25. The electronic device of claim 22 wherein the plurality of attach lands and the plurality of bond pads are each formed from a metal stack comprised of a plurality of metals.
26. The electronic device of claims 22 further comprising a dielectric layer interspersed between the passivation layer and the plurality of attach lands and the plurality of bond pads.
Description
FIELD OF THE INVENTION

This invention is directed to electronic packages, particularly electronic packages which incorporate discrete passive components.

BACKGROUND

A leadframe is the metal frame a semiconductor is attached to during the package assembly process. In FIG. 1, an exemplary prior art leadframe 30 includes a die pad 36 on which a chip, or die, is eventually mounted. The corners of die pad 36 are attached to the leadframe's internal frame, or dam bar, 32, which supports the die pad 36. A plurality of leads 34 is also supported by the dam bar 32. The corners of the die pad 36 are connected to the dam bar 32 by a tie bar 38. The tie bars 38 have a down-set 40 so that die pad 36 is below the leads 34.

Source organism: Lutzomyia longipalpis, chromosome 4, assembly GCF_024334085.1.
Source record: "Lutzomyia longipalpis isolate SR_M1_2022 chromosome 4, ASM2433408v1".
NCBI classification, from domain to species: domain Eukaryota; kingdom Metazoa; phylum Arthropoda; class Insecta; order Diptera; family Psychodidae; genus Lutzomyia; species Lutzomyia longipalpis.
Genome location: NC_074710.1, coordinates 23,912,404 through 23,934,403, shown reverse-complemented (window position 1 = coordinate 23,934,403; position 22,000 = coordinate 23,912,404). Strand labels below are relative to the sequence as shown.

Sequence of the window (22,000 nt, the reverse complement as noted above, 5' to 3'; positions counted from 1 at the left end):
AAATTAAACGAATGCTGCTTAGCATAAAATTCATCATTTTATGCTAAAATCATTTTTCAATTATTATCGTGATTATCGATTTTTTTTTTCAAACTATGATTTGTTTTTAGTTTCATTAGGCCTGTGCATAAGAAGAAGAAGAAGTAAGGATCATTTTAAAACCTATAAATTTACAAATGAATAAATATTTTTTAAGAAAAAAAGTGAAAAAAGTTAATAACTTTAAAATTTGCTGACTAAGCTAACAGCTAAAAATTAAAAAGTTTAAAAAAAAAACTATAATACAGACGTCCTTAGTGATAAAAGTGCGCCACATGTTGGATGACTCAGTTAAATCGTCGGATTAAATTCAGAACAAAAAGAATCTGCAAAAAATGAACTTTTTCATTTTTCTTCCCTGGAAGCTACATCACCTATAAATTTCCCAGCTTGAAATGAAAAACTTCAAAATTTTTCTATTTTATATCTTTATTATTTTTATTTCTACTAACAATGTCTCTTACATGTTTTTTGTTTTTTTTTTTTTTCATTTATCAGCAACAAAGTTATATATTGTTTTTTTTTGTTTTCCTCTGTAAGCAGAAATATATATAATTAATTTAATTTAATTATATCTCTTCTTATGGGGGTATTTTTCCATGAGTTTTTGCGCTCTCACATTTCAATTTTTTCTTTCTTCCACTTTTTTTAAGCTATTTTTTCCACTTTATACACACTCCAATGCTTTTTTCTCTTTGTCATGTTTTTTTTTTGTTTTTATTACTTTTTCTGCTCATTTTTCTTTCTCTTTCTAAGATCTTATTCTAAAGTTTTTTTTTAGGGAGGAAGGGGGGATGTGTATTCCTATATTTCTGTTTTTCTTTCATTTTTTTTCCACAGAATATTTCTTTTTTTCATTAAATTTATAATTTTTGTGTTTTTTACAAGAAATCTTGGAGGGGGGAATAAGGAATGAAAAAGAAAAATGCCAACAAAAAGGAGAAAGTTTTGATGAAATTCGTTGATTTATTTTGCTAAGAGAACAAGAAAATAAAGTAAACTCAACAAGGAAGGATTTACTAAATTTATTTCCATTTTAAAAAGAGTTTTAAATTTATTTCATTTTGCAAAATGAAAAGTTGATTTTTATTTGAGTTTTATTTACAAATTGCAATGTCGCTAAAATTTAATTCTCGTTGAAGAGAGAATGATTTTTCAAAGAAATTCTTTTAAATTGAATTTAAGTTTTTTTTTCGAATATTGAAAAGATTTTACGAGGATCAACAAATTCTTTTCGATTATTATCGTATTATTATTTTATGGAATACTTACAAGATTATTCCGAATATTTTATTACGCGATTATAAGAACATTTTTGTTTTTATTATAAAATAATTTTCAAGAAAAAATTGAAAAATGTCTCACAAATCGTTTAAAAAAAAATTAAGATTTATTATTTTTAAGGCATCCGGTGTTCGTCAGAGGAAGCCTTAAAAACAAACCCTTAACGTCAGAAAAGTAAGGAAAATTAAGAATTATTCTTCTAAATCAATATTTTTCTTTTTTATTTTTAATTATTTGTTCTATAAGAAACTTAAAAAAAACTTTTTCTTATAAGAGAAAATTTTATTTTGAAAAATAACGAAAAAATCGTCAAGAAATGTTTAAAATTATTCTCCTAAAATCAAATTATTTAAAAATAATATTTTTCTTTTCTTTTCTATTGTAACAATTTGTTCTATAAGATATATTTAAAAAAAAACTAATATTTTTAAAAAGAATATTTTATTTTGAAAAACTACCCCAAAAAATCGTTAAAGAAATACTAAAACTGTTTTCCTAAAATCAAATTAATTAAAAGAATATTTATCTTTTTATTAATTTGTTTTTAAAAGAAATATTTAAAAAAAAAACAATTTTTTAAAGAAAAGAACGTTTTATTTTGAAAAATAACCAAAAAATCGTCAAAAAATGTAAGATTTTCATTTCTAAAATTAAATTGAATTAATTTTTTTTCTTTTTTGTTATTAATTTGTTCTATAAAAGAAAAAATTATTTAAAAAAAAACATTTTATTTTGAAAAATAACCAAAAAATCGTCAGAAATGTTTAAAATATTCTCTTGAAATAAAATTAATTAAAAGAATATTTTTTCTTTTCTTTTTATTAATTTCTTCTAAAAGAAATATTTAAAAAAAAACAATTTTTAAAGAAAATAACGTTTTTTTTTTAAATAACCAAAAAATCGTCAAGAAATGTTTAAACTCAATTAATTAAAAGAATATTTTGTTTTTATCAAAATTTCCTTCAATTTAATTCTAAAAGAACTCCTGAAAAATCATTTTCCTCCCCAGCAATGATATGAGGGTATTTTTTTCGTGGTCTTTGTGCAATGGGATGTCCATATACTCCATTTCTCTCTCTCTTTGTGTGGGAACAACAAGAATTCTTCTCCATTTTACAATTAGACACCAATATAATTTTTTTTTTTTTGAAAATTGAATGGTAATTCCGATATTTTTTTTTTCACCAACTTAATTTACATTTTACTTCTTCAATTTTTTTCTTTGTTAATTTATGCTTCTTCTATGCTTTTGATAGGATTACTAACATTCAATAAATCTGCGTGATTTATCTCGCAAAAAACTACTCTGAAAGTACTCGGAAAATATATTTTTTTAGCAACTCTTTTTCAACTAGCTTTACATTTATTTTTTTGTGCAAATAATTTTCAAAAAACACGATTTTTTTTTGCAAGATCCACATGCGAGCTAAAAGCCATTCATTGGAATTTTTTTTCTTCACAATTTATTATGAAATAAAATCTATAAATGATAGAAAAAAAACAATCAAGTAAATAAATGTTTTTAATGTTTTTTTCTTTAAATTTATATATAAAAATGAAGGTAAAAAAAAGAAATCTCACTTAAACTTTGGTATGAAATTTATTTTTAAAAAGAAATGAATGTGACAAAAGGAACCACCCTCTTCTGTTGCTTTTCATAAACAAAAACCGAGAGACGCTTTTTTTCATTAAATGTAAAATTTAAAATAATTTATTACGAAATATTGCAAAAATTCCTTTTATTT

Discrete passive components, such as capacitors or inductors, currently are incorporated into electronic packages, such as integrated circuit (“IC”) packages, by attaching them to the substrate or leadframe of the packages. This causes the package size to increase, going against the trend of package minimization or miniaturization. A custom-designed leadframe for passive attachment is also required. The number of passive components, their size, and signal pair locations are also restricted using this approach.

When discrete passive components are attached onto leadframes with solder or conductive epoxy, the location of these components is very restricted. The land features for the attachment of these components are designed on the leads. The lead pitch (the distance from a centerline of one lead to a centerline of an adjacent lead) is often smaller than the size of the passive component and the component's possible locations are typically limited to the corner fan-out areas of the leadframe. Also, due to the “no-crossing” nature of leadframes, the land features are limited to adjacent pairs of leads. Since the size of the land features for attaching discrete passive components is limited by the spacing available on the leadframe, the physical size and location of the discrete passive components are also limited.